Mental Mishaps

Errors in perceiving, remembering, and thinking.

Executing the Innocent? Eyewitness Memory Errors Lead to Injustice

Executing the Innocent? Eyewitness Memory Errors Lead to Injustice

Georgia executed Troy Davis last week and I've been thinking a lot about the death penalty. I've often been a proponent of the death penalty in some cases. Some crimes are so heinous, so horrific, that the death penalty feels like justice. But as a cognitive psychologist, I worry that we create injustice by condoning a system that allows execution. Sometimes we may execute the innocent.

Troy Davis

Here's my basic problem: People are horrible eyewitnesses. We misperceive things. Our memories are limited. We create false memories in response to misleading suggestions. We reconstruct our memories. People frequently choose somebody in a police line-up even when the culprit isn't there. We are victims of social pressure from friends, family, and authority figures. We are falsely confident after memory errors. The limitations of eyewitness perception, memory, and cognition are almost innumerable.

How bad is the problem of eyewitness memory? The Innocence Project (click to visit their website) reports that "Eyewitness misidentification is the single greatest cause of wrongful convictions, playing a role in 75% of convictions overturned through DNA testing." As a cognitive psychologist, I have no doubt about the fallibility of human perception and memory. No legal system should take someone's life based solely or primarily on eyewitness identification.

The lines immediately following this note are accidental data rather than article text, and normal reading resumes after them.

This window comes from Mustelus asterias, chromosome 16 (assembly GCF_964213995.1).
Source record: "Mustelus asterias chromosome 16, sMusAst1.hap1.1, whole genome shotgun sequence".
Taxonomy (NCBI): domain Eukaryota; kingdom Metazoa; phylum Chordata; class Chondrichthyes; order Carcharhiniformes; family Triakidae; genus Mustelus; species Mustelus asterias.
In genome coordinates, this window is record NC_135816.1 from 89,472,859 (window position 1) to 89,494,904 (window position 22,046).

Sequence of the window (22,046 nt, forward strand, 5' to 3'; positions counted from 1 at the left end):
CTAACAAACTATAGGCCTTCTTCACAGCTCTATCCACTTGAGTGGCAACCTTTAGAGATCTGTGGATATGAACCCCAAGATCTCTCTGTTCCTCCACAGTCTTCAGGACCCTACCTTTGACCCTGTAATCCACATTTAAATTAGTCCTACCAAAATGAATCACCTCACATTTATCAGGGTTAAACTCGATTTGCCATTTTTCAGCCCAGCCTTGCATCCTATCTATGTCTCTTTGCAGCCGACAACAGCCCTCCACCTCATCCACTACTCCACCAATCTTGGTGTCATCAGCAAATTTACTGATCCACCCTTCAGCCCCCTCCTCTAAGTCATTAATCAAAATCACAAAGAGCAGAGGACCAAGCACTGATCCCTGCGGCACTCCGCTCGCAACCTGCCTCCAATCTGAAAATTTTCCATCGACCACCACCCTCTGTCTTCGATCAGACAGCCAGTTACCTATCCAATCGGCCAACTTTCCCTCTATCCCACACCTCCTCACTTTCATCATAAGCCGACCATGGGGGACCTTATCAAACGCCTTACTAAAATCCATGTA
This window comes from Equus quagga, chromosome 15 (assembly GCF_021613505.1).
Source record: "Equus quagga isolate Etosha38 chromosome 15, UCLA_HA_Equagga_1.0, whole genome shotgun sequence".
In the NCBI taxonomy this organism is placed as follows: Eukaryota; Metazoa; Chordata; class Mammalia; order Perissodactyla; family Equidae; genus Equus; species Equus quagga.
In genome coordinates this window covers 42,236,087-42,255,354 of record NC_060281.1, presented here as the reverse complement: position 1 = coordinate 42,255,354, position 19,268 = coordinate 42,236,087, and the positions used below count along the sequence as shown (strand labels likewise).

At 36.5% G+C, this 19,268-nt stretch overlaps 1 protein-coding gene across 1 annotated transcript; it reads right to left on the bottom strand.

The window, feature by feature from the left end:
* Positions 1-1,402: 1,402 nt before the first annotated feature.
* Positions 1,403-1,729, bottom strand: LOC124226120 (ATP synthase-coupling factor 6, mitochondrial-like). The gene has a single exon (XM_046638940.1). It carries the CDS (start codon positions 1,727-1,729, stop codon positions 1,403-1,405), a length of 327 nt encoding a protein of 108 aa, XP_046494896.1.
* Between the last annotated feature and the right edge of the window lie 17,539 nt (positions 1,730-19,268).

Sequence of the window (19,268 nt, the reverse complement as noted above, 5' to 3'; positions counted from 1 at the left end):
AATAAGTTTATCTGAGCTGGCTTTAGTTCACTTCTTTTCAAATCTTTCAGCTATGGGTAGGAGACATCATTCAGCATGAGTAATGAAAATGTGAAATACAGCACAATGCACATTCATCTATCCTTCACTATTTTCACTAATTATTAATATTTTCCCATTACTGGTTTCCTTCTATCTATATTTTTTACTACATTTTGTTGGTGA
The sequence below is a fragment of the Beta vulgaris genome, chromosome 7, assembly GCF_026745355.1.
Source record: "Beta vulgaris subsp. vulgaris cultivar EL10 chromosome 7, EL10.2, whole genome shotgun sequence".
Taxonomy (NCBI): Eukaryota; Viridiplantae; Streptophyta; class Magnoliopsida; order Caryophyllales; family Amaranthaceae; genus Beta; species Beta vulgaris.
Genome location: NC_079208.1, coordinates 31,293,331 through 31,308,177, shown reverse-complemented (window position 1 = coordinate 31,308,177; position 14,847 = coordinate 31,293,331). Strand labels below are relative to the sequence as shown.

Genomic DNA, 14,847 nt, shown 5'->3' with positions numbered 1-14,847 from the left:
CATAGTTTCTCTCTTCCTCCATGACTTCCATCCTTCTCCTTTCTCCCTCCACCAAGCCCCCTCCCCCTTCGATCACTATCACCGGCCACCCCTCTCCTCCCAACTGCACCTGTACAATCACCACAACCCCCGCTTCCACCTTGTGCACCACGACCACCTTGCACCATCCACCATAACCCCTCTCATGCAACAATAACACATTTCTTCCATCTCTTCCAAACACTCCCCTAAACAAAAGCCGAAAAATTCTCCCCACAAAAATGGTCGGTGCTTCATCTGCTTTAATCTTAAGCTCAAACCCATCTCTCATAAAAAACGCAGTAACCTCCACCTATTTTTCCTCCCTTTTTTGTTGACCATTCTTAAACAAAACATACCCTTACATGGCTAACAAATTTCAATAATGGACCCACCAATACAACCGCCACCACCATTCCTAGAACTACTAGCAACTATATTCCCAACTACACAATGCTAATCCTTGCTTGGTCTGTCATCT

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The execution of Troy Davis troubles me as a cognitive psychologist. I have not studied the case extensively, so I make no claim about his actual guilt or innocence. But I know a critical fact. Several of the witnesses who testified against Davis in the original trial have recanted in the years since that trial. Many of these witnesses claimed that they were pressured by the police. Since the case against Davis was largely based on eyewitness testimony, I'm troubled. An innocent man may have been executed.

When an innocent person languishes in jail, we can correct the error. People are regularly exonerated in our legal system. The checks and balances generally work effectively, albeit slowly. But when that innocent person has been executed, we cannot correct the error.

There are a lot of reasons to oppose the death penalty. You could have ethical reasons to avoid killing. You could argue that our system applies the death penalty in a biased fashion. You could be opposed to the expense of death penalty cases.

I am against the death penalty because I know that sometimes the wrong person is convicted. I cannot support the possible execution of the innocent.

 

Ira E. Hyman, Jr., Ph.D., is a Professor of Psychology at Western Washington University.

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